If you haven’t already read it, my review of the first book in the series – Red Mars – is here. I found Green Mars, as a follow up, to be very… meh.
Author: Kim Stanley Robinson
First published in 1994
This book was incredibly similar to the first in the trilogy – Red Mars – to a fantastic degree. I found Green Mars, much like its predecessor, to be just so ok. It was long, boring (not necessarily a bad quality), and yet readable. But that was about it.
Like the first in the series, Green Mars was a complicated work that depended on the buildup of a lot of various pieces of equipment, social structures, and information. It covered a massive time frame, however, and seemed to skim over a lot of things despite going into minute detail about others. Robinson continues to praise the landscape of his quickly changing world, and Mars finally sees itself changing under the grip of human control.
One of the more delightful aspects of the book was how the author handled the psychology of becoming incredibly, unfathomably old. Since it’s something none of us can understand, he was working from a sort of ‘unknown’ position, and I really enjoyed his take on the effects of immortality. I didn’t think he needed the argument that ‘the immortality treatment didn’t reach into the brain’ even needed to be made, and I thought his interpretation was interesting.
At the same time, I couldn’t help looking at the overall plot and seeing the exact same ideas as those presented in Red Mars. It followed the exact same storyline trajectory, just with less compelling and far more characters. It became somewhat difficult to keep up with everyone, and several of the narrator-focused characters I even found difficult to get behind. As of writing this review, I’m not convinced this second book in the trilogy added much of anything to the storyline.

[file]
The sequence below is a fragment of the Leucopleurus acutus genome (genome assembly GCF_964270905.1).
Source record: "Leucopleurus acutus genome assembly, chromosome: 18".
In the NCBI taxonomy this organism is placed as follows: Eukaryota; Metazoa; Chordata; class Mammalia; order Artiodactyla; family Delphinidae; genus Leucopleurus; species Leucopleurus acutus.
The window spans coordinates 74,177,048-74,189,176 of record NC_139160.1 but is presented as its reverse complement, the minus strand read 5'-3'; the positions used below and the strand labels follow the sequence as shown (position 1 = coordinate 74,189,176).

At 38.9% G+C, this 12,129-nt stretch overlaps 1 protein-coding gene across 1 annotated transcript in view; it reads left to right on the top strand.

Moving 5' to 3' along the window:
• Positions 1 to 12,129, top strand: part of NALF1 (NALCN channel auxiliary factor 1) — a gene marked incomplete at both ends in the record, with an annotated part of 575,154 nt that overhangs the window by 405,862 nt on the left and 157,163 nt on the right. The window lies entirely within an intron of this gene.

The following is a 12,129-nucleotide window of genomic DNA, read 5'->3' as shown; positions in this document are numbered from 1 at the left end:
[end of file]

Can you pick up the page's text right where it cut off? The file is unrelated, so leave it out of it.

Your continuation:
3/5 Discoball Snowcones
The plot of Red Mars was, from a broad perspective, about humans building a society on and slowly terraforming Mars – only to see much of their work destroyed in an attempt at a revolution for independence.
Green Mars followed this same formula – and much of the minutia were extremely similar, as well. Maya may have performed much of the same roles that Frank had played in Red Mars, and there may have been new, native-born Martians, but very little stood out as unique in this part of the tale. Supposedly they won their bid for independence in the end, but it cost much destruction and (just like in Red Mars!) fleeing from floods that, scientifically, I’m uncertain are even remotely possible on Mars. As well, the peace looks rocky, given the violent splinter cells and ecoterrorists that plague the planet.
As a whole, I was rather disappointed with the parallelism. I had hoped to see more ties, foils, and reasons to believe Green Mars was more artistic than just a copy. Alas, I don’t think those things existed or, at least, were very easy to pick out.
That being said, some things were creative. Some bits were fun to read. It wasn’t the worst reading experience, but I felt it too long and repetitive to be worth the rather immense amount of time it takes to read.
Look out for the next book in the series – Blue Mars!